Researchers at MIT’s Computer Science and Artificial Intelligence Laboratory (CSAIL) has used one of the world’s largest fact-checking data sets in order to create more developed automated systems that could detect fake news.
This was built on a study that MIT CSAIL has conducted last year, wherein they have produced an AI system that could identify whether a source is accurate or not.
The researchers’ first paper features a framework based on OpenAI’s GPT-2, an AI model that aims to corrupt the meaning behind the human written text before feeding it to a fake news detector.
However, the fake news detector couldn’t differentiate fake from real text if they’re both machine-generated.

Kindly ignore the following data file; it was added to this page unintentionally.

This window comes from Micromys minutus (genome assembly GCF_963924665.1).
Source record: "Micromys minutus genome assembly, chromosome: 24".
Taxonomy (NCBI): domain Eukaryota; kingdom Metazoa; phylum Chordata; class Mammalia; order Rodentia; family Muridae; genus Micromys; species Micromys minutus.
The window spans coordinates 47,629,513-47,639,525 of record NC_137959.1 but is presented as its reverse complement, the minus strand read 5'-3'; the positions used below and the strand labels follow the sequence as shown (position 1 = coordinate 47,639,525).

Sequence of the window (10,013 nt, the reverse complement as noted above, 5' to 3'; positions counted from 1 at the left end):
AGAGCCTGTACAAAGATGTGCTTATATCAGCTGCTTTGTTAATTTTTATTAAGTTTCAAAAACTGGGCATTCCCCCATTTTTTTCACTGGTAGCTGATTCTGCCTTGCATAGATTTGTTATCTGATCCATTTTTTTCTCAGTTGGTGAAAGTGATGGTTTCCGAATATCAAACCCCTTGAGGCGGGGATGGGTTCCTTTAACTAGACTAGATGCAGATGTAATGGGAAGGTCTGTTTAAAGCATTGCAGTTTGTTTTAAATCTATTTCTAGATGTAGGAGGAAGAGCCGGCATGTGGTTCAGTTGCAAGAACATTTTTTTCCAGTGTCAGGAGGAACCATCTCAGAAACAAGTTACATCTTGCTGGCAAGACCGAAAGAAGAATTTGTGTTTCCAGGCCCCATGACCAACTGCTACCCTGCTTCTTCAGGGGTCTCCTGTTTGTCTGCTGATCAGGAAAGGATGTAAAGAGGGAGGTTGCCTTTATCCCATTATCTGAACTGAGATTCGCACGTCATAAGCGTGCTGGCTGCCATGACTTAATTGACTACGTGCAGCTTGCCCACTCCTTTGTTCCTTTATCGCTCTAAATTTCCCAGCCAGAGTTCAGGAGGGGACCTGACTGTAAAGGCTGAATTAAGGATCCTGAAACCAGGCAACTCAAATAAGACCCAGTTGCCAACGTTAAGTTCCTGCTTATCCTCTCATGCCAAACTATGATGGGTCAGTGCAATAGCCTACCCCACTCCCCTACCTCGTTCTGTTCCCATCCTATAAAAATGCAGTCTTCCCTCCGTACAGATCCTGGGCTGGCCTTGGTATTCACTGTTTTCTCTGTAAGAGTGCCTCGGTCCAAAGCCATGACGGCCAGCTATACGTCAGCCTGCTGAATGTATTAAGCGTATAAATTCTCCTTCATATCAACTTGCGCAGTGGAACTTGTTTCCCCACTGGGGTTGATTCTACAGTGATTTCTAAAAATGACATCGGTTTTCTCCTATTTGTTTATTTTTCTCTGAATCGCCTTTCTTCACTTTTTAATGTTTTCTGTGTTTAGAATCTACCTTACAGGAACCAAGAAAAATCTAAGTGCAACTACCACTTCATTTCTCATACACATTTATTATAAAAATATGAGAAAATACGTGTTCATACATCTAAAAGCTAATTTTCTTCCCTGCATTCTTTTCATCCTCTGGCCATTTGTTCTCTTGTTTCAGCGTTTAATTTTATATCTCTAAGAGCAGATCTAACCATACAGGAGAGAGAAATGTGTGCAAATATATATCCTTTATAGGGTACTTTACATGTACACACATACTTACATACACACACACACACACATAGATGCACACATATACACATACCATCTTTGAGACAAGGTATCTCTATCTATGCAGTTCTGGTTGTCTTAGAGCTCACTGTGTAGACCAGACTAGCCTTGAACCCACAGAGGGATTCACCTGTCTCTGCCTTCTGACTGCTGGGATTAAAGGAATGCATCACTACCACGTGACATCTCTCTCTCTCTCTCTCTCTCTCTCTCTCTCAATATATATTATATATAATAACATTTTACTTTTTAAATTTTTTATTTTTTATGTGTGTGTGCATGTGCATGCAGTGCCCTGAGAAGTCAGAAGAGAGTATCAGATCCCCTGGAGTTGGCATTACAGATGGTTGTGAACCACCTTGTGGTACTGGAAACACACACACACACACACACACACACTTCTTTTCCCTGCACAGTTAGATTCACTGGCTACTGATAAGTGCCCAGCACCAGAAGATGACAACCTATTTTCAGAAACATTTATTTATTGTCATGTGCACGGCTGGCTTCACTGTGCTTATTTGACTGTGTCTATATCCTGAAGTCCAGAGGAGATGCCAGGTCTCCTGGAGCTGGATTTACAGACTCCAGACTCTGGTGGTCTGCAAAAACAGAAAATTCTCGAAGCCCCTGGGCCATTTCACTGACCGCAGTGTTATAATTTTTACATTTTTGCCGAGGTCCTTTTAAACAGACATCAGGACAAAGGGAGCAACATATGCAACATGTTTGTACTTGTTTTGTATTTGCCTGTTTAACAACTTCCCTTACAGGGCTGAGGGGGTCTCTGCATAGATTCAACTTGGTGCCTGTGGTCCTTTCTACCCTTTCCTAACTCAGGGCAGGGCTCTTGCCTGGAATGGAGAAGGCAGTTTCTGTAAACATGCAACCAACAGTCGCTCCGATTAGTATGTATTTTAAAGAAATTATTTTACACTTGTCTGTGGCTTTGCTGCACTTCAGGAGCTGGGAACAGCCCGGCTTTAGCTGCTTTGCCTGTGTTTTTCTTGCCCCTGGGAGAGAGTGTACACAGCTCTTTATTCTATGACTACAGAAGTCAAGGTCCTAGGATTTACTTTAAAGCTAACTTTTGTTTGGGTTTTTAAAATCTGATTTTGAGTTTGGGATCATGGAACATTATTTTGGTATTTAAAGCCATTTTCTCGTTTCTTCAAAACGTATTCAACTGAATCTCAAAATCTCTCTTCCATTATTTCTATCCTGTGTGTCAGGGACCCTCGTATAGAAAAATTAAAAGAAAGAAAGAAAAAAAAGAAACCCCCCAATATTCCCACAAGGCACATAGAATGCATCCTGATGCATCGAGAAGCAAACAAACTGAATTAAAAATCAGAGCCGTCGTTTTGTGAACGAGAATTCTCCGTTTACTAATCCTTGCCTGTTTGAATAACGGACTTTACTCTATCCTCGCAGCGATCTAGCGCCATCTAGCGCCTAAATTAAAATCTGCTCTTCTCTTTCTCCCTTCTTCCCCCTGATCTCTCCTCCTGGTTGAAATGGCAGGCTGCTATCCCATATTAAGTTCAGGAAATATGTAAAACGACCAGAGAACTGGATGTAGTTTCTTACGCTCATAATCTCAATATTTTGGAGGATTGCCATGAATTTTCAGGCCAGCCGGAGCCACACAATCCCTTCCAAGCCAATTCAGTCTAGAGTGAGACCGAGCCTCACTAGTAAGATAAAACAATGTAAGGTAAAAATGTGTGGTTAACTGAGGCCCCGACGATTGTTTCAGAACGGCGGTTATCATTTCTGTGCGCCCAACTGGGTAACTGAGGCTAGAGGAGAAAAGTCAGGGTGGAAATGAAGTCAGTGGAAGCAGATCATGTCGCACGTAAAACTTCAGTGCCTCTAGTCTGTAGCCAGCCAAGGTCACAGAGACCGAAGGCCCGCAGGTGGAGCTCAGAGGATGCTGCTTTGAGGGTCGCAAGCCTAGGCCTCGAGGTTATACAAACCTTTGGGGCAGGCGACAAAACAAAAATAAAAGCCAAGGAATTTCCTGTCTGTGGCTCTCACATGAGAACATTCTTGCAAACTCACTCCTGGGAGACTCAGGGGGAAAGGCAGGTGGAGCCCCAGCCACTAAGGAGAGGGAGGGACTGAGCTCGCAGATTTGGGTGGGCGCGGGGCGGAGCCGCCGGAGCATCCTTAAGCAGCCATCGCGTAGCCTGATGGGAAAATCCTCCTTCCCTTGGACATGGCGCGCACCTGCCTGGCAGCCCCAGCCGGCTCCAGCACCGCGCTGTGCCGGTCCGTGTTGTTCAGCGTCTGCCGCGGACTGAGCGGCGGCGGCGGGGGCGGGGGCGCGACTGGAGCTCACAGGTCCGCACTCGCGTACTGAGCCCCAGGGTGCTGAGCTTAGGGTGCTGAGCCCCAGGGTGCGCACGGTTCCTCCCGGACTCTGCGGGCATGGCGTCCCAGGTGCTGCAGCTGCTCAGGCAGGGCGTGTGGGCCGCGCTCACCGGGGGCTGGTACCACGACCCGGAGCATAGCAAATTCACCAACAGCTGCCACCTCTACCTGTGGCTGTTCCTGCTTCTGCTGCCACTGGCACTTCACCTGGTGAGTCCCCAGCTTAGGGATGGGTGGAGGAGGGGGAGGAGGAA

In their second paper, the team sourced Fact Extraction and VERification (FEVER), a collection of false statements that were cross-checked with evidence from Wikipedia articles in order to develop a best-in-class fact-checking algorithm.
Despite their efforts, the researchers have noted that FEVER contains bias that could cause errors in machine learning models if it were not addressed immediately.
The team fixed the issue by engineering an entirely new algorithm.
They trained it using a de-biased dataset, making it outperform previous fact-checking AI across all metrics.
CSAIL hopes that combining fact-checking into defenses that already existed will make models more robust against attacks.
In the future, they aim to develop new algorithms and construct data sets that cover more types of misinformation to further improve these existing models.
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